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Bolivia: The Life of a Taxi Driver in El Alto

Blogger Wilfredo Jordán from El Alto, Bolivia takes a closer look at the life of a taxi driver, who drives the streets of his hometown on a daily basis. In addition to the long working hours for little pay, they often must face dangerous situations from passengers that have sinister motives. The following is an extended excerpt from a recent posting at his blog Vivir en Bolivia [es] (Live in Bolivia):

La vida no tiene precio, y un taxista que ha trabajado en las calles de El Alto lo sabe muy bien. Varios de ellos, además de lidiar con fallas habituales de sus vehículos, ya que muchos son adquiridos de “segunda mano”, o la imprudencia de algunos choferes, deben enfrentarse con la delincuencia, a tal grado de que cualquiera puede perder la vida o estar cerca de ello.

Life is priceless, and a taxi driver working on the streets of El Alto knows this quite well. Many of them, in addition to dealing with the regular breakdowns of their vehicles, as many of them are purchased “second hand,” dealing with the recklessness of other drivers, they have to deal with crime, so much that one can lose one's life or close to it.

Jordán highlights some of the cases of taxi drivers facing these real life dangers, as had happened with Germán Quispe, who was strangled by a rope from behind, but was saved when a friend happened to pass by. Another driver faced a similar situation in March 2009:

Como Quispe, cientos son los taxistas que afrontan estos riesgos, el 22 de marzo de este año, Moisés Chambi Blanco, de 24 años, recogió a unos pasajeros de la Ceja con destino a la zona Juana Azurduy de Padilla, en el sector de Río Seco. Cuando pasó por el camino a Laja, cuya carretera es poco iluminada, uno de ellos sacó un arma y le disparó en el rostro.

Los delincuentes, creyendo que había muerto, tiraron el cuerpo a un costado de la vía; pero más tarde Chambi recuperó el conocimiento y fue internado de emergencia en el Hospital Sagrado Corazón, en la zona de El Kenko.

Just like Quispe, hundreds of taxi drivers face these risks, on March 22, 2009, Moisés Chambi Blanco, 24, picked up some passengers at La Ceja (the transit area between El Alto and La Paz) with a destination of the neighborhood of Juana Azurduy de Padilla in the area of Río Seco. When he passed along the road to Laja, whose highway is dimly lit, one of the passengers took out a gun and shot him in the face.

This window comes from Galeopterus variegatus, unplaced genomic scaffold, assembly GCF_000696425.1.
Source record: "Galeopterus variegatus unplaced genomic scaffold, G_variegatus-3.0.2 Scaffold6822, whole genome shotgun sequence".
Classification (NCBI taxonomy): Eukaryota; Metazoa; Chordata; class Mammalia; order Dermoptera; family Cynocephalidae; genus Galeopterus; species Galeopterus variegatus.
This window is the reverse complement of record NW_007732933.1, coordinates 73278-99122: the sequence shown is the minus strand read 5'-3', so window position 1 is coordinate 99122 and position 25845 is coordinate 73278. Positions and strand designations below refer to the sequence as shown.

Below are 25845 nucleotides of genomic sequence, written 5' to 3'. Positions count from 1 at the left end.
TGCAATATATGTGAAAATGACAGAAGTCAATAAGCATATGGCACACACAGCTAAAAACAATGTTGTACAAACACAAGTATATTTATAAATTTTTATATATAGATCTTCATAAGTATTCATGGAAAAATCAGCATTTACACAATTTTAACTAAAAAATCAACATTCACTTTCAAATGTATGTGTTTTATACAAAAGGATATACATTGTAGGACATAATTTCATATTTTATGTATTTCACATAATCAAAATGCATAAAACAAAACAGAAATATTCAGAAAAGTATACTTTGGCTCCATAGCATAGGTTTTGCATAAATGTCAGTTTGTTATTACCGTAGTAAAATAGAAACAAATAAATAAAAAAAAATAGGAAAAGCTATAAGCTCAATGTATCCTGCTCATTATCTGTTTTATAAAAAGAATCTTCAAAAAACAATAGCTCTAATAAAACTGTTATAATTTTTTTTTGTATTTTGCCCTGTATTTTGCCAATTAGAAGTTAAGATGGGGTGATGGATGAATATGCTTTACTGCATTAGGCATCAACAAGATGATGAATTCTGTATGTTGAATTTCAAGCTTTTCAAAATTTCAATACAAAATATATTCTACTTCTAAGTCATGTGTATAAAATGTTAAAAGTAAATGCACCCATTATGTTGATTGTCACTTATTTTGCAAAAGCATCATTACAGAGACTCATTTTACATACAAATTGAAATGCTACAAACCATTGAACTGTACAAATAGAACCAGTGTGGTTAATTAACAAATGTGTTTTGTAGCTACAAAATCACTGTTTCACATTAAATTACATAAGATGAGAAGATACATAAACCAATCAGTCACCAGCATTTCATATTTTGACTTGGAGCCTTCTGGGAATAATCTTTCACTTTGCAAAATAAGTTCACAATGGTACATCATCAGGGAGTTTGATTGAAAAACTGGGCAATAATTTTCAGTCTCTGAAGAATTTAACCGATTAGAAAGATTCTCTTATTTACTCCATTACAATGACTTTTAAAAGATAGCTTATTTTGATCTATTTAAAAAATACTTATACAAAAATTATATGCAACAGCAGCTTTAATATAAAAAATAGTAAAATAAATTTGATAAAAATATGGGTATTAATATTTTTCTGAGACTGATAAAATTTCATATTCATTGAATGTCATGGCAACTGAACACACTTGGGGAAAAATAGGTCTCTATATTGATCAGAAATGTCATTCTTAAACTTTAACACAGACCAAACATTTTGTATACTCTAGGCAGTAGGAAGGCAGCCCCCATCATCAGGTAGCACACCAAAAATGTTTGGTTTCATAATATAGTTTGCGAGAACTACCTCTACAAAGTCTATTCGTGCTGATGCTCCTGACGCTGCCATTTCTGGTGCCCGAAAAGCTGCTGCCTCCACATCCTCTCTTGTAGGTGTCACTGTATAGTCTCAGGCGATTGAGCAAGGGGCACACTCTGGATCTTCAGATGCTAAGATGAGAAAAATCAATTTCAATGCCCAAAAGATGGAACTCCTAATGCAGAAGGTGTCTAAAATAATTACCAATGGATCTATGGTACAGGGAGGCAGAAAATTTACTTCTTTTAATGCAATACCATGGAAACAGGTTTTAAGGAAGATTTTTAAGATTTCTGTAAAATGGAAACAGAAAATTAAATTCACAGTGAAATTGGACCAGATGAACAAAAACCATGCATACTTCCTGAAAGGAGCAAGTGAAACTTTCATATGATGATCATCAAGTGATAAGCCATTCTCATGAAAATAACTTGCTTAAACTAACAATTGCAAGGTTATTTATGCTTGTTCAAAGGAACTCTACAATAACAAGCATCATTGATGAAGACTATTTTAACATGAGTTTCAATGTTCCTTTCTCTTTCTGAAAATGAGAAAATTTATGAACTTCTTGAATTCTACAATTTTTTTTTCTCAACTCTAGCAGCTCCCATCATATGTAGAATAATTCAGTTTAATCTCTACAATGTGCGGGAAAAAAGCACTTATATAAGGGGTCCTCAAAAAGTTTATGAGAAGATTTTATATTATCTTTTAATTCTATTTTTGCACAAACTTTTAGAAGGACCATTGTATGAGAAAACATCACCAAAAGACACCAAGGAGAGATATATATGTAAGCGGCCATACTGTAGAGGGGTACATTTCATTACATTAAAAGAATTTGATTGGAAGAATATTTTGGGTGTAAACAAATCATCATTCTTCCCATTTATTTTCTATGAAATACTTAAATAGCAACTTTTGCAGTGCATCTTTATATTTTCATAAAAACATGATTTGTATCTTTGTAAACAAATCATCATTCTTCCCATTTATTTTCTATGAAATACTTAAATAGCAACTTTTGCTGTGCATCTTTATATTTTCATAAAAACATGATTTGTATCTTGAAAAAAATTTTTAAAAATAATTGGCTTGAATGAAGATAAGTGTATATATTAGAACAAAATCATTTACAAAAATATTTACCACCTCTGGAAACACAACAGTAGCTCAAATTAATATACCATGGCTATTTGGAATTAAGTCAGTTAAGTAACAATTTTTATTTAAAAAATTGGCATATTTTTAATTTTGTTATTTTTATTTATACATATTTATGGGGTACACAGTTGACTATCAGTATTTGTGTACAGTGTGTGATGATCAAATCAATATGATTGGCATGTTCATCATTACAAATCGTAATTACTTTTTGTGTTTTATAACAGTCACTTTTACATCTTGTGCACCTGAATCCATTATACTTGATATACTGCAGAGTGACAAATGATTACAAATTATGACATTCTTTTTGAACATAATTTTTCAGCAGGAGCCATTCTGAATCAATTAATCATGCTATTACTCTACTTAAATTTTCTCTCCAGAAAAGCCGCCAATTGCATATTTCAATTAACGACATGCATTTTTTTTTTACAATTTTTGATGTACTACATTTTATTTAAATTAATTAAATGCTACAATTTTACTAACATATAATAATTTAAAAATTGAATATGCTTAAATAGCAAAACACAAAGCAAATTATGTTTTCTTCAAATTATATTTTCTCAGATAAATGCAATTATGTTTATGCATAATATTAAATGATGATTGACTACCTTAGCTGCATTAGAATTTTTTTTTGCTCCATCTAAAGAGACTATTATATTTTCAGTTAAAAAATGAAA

The criminals, thinking that he had died, tossed his body on the side of the road; however, later Chambi regained consciousness and was admitted to the emergency room at the Sacred Heart Hospital in the area of El Kenko.

Despite these risks, Jordán profiles the individuals that decide to become taxi drivers in El Alto.

La mayoría de los taxistas se dedican a este oficio por la falta de trabajo, y lo hacen sin ganar mucho, incluso, sin un vehículo propio. Así, una jornada de trabajo, que oscila entre las 06.00 y 20.00, salda de 80 a 150 bolivianos, de los cuales 50 le corresponden al propietario del motorizado, 30 se va a la gasolina y el resto es la ganancia del conductor.

The majority of taxi drivers work in this job because of a lack of other work opportunities, and do so without making much money, and many do not own their own vehicle. One of these work days start at 6 a.m. and lasts until 8 p.m., and they earn between 80 and 150 bolivianos (approximately $11 – 21 USD), of which, 50 goes to the owner of the vehicle, and another 30 goes towards gasoline, and the rest are the earnings of the driver.

Jordán spoke to one of these drivers for a first-hand account:

René Machicado, quien pertenece al Sindicato Arco Iris, representa uno de esos casos. Con una experiencia de 19 años tras el volante y luego de haber trabajado en el desaparecido Servicio Nacional de Caminos, decidió laborar por su cuenta.

“Actualmente las empresas sólo reciben personal para poco tiempo y no permanentes como antes. Ahora todo es con contratos determinados y no conviene porque no es un trabajo seguro”, indica y añade que éste, además de ser un oficio peligroso, es sacrificado, pues se deben soportar largas jornadas, incluso turnos nocturnos, que es cuando más peligro existe.

René Machicado, who belongs to the syndicate Arco Iris, talks about these cases. With 19 years of experience behind the wheel, and after working for the now-defunct National Road Service, he decided to work on his own.

“Now, companies only hire personnel for short periods of time and not permanently like before. Now everything is with short-term contracts and it is not worth it because it is not a steady job,” he says, and adds that driving a taxi, in addition to being a dangerous job, requires sacrifice because one must withstand long hours, even night shifts, and that is when it is more dangerous.

The danger is demonstrated that between in 8 months in 2008, statistics indicate that there were 10 cases of vehicle theft which resulted in the murder of the driver.

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